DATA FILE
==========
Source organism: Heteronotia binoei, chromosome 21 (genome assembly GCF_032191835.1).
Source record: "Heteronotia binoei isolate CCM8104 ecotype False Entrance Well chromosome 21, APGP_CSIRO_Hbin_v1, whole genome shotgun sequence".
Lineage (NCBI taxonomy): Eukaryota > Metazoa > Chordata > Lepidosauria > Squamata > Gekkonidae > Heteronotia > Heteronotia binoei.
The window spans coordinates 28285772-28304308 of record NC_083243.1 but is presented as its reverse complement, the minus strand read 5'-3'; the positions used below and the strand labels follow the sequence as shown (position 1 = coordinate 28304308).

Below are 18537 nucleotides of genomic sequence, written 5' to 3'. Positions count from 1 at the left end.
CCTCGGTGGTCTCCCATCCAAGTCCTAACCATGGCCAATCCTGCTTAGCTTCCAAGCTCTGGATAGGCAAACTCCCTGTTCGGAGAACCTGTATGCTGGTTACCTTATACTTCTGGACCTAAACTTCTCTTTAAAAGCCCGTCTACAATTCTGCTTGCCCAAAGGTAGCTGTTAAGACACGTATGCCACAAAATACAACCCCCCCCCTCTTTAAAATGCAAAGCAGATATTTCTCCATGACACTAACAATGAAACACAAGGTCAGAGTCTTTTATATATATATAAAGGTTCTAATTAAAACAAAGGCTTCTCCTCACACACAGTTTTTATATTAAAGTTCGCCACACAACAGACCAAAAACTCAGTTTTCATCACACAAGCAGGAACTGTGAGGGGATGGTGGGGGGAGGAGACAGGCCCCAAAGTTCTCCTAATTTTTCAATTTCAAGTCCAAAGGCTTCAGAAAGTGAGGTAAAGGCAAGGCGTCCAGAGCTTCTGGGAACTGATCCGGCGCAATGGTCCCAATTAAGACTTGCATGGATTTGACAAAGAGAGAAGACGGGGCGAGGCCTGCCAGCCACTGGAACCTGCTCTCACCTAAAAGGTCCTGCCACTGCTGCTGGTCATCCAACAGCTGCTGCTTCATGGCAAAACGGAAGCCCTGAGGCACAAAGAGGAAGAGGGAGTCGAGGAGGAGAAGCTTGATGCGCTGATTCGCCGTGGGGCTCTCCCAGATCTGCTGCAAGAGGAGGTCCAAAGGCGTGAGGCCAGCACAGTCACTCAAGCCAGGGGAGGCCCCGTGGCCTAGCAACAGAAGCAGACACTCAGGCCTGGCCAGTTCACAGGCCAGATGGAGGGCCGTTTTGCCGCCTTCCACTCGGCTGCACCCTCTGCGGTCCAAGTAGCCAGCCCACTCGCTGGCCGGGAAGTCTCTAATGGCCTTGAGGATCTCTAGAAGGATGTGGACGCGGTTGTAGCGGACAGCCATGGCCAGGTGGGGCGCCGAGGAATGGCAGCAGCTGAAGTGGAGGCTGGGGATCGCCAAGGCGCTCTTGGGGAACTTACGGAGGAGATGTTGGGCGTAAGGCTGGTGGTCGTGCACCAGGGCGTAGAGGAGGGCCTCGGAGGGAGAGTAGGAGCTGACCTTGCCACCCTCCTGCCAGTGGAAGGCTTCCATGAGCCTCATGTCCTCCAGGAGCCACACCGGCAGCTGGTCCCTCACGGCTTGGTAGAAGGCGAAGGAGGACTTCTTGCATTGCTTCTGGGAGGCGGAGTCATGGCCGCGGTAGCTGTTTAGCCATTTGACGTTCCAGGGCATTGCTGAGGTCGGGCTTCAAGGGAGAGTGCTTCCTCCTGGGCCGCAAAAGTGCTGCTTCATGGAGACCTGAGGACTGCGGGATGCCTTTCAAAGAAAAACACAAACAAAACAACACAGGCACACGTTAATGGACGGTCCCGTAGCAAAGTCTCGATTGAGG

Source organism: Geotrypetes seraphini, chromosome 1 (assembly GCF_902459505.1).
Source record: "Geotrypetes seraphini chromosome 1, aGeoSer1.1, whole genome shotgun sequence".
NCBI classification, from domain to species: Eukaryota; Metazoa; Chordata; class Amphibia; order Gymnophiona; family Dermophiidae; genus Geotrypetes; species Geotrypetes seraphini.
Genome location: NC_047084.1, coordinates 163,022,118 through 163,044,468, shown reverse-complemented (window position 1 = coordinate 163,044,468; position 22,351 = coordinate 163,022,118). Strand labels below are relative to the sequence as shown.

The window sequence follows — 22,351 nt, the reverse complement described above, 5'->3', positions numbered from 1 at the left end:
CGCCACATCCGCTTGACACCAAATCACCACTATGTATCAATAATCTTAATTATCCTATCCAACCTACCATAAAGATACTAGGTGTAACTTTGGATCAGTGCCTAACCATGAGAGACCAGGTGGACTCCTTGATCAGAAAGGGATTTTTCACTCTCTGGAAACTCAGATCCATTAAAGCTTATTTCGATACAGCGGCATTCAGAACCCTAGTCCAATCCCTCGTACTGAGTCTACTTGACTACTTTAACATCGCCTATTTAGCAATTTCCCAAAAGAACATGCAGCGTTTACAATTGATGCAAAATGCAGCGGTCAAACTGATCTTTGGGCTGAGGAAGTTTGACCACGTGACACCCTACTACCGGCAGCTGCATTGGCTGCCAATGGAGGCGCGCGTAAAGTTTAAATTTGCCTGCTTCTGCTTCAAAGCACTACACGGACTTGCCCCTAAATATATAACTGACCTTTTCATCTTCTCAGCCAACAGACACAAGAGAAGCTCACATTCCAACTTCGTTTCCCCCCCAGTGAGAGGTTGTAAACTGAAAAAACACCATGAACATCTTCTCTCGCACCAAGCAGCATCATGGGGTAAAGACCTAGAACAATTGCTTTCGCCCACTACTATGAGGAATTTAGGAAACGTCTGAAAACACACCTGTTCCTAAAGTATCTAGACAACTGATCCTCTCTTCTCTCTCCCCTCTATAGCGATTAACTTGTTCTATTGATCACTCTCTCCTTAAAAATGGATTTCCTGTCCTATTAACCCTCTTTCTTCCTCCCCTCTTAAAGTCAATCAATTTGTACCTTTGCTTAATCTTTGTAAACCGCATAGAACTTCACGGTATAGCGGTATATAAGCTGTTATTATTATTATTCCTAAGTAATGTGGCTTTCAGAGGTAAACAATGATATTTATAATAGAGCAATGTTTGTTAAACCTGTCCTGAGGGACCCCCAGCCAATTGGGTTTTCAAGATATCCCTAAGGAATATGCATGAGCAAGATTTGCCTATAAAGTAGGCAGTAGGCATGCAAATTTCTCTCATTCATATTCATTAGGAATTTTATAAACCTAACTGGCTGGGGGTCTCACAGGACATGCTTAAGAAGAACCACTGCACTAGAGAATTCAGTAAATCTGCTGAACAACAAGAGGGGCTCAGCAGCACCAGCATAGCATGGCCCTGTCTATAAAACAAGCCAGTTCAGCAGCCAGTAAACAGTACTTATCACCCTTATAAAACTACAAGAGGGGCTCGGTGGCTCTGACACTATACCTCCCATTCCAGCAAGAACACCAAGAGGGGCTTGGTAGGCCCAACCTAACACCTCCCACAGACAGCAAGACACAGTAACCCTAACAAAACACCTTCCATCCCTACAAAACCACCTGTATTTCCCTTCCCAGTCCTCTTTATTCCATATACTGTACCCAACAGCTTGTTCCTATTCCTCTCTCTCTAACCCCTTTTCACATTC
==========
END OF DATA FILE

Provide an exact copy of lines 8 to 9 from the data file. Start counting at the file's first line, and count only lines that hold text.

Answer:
Source record: "Geotrypetes seraphini chromosome 1, aGeoSer1.1, whole genome shotgun sequence".
NCBI classification, from domain to species: Eukaryota; Metazoa; Chordata; class Amphibia; order Gymnophiona; family Dermophiidae; genus Geotrypetes; species Geotrypetes seraphini.